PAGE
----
It’s Expression of Concern Day here at Retraction Watch. Earlier, we reported on two such notices regarding the complicated case of Milena Penkowa. And now we learn that a 2009 Science paper linking XMRV, or xenotropic murine leukemia-related virus, to chronic fatigue syndrome (CFS) that has been dogged by questions from the start, is the subject of another Expression of Concern. Such expressions, as we’ve noted, often, but do not always, precede retractions.
The Wall Street Journal reports that Science editor-in-chief Bruce Alberts and executive editor Monica Bradford asked the authors of the paper to retract it last week, after two studies scheduled to published in this week’s Science threw even more doubt onto the findings. But “study co-author Judy A. Mikovits of the Whittemore Peterson Institute for Neuro-Immune Disease said “it is premature to retract our paper,” leading Alberts to issue the Expression of Concern, which begins:
In the issue of 23 October 2009, Science published the Report “Detection of an infectious retrovirus, XMRV, in blood cell of patients with chronic fatigue syndrome,” a study by Lombardi et al. purporting to show that a retrovirus called XMRV (xenotropic murine leukemia virus-related virus) was present in the blood of 67% of patients with chronic fatigue syndrome (CFS) compared with 3.7% of healthy controls (1). Since then, at least 10 studies conducted by other investigators and published elsewhere have reported a failure to detect XMRV in independent populations of CFS patients.
In this week’s edition of Science Express, we are publishing two Reports that strongly support the growing view that the association between XMRV and CFS described by Lombardi et al. likely reflects contamination of laboratories and research reagents with the virus.
Any study suggesting a cause for CFS — especially a potentially treatable one — is likely to generate a tremendous amount of buzz, and this study was no exception, Alberts notes. The 2009 paper has been cited 137 times, according to Thomson Scientific’s Web of Knowledge, although of course many of those citations cast the findings in a negative light.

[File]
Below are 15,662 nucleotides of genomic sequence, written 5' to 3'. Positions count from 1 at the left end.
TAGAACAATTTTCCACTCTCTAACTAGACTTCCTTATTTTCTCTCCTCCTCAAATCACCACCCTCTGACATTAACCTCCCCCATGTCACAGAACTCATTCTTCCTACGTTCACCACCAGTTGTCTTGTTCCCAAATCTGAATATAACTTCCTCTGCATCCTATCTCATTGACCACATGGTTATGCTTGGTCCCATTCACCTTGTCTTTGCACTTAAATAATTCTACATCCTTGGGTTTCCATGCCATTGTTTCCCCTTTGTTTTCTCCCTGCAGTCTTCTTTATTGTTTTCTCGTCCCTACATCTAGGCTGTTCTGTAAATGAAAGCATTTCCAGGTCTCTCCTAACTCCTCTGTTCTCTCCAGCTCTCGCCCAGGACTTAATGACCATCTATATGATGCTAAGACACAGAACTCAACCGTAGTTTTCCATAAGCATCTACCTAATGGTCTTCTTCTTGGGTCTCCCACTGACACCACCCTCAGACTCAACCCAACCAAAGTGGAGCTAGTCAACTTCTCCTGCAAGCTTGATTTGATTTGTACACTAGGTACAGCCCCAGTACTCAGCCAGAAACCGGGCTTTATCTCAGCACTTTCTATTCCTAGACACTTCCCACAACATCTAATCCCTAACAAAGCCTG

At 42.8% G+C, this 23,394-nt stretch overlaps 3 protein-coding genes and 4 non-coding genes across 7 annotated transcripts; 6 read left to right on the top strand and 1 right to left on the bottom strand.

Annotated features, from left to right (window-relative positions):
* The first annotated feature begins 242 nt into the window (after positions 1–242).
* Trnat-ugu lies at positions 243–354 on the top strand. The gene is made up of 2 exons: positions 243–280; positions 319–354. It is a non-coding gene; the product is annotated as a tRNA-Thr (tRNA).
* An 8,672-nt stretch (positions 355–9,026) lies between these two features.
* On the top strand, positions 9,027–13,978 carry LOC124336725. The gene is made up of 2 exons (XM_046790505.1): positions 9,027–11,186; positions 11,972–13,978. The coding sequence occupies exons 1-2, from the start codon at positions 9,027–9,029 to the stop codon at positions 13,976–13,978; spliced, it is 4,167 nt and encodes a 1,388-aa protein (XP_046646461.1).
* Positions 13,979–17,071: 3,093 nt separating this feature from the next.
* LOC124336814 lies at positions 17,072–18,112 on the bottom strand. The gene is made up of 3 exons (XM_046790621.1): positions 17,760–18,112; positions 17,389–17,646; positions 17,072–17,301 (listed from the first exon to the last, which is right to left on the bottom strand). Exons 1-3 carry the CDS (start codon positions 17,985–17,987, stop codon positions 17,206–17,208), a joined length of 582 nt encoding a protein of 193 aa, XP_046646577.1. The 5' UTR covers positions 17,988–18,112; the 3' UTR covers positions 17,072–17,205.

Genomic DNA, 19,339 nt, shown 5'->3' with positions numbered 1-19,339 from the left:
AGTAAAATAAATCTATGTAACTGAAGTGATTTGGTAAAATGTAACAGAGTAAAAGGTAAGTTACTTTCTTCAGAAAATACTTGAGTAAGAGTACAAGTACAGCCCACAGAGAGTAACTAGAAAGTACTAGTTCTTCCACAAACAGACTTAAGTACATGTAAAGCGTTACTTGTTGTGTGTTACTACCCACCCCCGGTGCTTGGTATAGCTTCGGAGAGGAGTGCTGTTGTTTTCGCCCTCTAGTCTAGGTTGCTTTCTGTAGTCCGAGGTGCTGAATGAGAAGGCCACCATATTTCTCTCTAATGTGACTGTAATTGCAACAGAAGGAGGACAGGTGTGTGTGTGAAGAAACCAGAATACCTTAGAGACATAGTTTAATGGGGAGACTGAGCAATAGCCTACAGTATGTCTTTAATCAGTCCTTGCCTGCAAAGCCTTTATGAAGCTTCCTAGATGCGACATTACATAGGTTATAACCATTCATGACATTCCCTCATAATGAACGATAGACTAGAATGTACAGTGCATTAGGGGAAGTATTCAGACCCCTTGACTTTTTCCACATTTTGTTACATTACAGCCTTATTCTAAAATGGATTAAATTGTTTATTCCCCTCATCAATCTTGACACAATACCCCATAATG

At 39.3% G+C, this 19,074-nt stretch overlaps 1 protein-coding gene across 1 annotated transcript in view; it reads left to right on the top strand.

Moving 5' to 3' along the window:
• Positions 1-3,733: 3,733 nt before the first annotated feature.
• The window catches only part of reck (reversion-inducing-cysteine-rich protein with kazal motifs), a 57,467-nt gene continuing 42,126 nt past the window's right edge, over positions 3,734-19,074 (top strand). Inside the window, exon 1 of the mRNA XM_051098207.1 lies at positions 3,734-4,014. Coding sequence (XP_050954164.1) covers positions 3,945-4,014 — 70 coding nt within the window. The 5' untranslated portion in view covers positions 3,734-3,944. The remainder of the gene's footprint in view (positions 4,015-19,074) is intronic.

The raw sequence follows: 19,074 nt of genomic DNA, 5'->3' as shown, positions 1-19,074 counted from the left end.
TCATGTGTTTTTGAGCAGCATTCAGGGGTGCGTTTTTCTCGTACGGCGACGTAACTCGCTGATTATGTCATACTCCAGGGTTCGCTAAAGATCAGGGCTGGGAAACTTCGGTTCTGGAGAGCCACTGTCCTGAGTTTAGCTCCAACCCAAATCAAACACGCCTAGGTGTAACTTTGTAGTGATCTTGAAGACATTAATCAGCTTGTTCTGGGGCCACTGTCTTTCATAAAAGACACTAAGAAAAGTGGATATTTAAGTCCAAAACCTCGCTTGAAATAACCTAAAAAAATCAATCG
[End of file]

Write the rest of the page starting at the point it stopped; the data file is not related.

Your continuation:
The Expression of Concern was initially scheduled to be published in the June 2 issue of Science, but editors there released it early, according to a note from the journal’s press office:
Information pertaining to these articles has entered the public domain due to circumstances beyond our control, and the articles are being made available now, for immediate release, to avoid confusion or speculation about the research.
We’ve asked for specifics on those circumstances, and will update with anything we hear back.
Update, 10:55 a.m. Eastern, 5/31/11: Science tells us it was the WSJ story that made them release the material early.
Once that news story was published we felt it would be most useful to journalists, scientists and the public, including doctors and patients whose lives have been affected by chronic fatigue syndrome, to make the information being published in the journal available right away.
So was this an embargo break, and would the WSJ face sanctions?
No, we had not yet even routed the Science Press Package notice on this story, and further we have no evidence that the Wall Street Journal reporter obtained any information from us whatsoever. They seem to have acted upon an independent tip.
Update, 6:10 p.m Eastern, 6/7/11: Added “syndrome” to headline to use the proper name of the condition, and “to chronic fatigue syndrome (CFS)” to third sentence, as it had been mistakenly omitted.